Who Are We Now?
Our nation has experienced war, racism, slavery, corruption, environmental destruction, and economic inequity in its 240 years of existence. We have also experienced vanquishing evil, creating wondrous inventions, taming illnesses, and going to outer space. These are opposite ends of a continuum we call the United States of America.
We have experienced consequences of social change brought on by the calling out of hypocrisy and demanding justice when our institutions refused to address the inequities peacefully. We have experienced the consequences of misunderstanding what freedom requires of us, and ignoring the obligations we have to one another to insure there is freedom to be had. We have experienced the consequences of not understanding the difference between taking a stand for what is right and remaining silent in the face of injustice.
An Imperfect Union
Politicians have won and lost elections. Leadership has changed. New laws have been passed. Collectively our nation continues to confront the consequences of actions taken by our Founding Fathers in creating this imperfect union. The consequences of misinformation, lies, and propaganda are little different from what they experienced, except in how quickly and relentlessly the propaganda is delivered. Passion for a cause and demands that others believe as we do or suffer the consequences are remarkably similar. We may no longer tar and feather scofflaws, but we still hunger for revenge.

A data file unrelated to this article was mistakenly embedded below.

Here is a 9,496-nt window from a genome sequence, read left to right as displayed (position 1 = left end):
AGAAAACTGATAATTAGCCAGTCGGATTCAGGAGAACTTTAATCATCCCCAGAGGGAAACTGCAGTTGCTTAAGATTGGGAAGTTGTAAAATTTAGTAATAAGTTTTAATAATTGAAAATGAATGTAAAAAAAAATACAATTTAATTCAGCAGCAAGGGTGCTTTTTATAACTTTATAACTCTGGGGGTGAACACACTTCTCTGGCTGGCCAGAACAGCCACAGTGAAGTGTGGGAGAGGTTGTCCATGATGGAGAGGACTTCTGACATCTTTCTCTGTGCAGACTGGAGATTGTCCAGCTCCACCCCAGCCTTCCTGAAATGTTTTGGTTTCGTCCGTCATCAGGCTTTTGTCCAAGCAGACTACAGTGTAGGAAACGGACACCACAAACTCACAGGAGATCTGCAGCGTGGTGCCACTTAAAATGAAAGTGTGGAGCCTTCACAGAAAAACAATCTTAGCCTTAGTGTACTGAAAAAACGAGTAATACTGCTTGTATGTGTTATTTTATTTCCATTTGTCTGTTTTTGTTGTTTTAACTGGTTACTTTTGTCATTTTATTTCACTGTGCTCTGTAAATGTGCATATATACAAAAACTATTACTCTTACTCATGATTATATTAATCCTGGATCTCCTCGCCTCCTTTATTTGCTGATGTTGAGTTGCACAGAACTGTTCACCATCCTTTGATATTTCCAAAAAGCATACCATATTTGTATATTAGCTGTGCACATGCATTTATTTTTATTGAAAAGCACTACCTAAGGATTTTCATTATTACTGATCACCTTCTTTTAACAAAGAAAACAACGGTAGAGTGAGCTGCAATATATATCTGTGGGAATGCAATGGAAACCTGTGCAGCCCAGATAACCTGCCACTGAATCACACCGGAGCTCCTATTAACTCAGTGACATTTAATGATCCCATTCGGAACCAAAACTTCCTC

The language of revolution is often incendiary and intentionally used to spur people to action. When words were uttered by individuals who have power and authority with the intention of stirring up their base, the consequences turned out to be tragic. People must be held accountable for destruction of property, loss of life, and the threat to our institutional democracy.
The challenge with delusions is that there is no known treatment. Interventions are limited to keeping the person safe, engaging him or her in exploring healthier and more functional behaviors and attitudes. Most of us prefer our delusions to reality, so the likelihood of conversion is small.
This is my platform from which I can work through ideas, explore meaning, and find some audience where I can share my thoughts. I believe I have a responsibility to use this platform in a way that informs and invites. I am not espousing any position or political belief. I am calling out hypocrisy and condemning actions taken by elected officials and insurrectionists. There must be a consequence.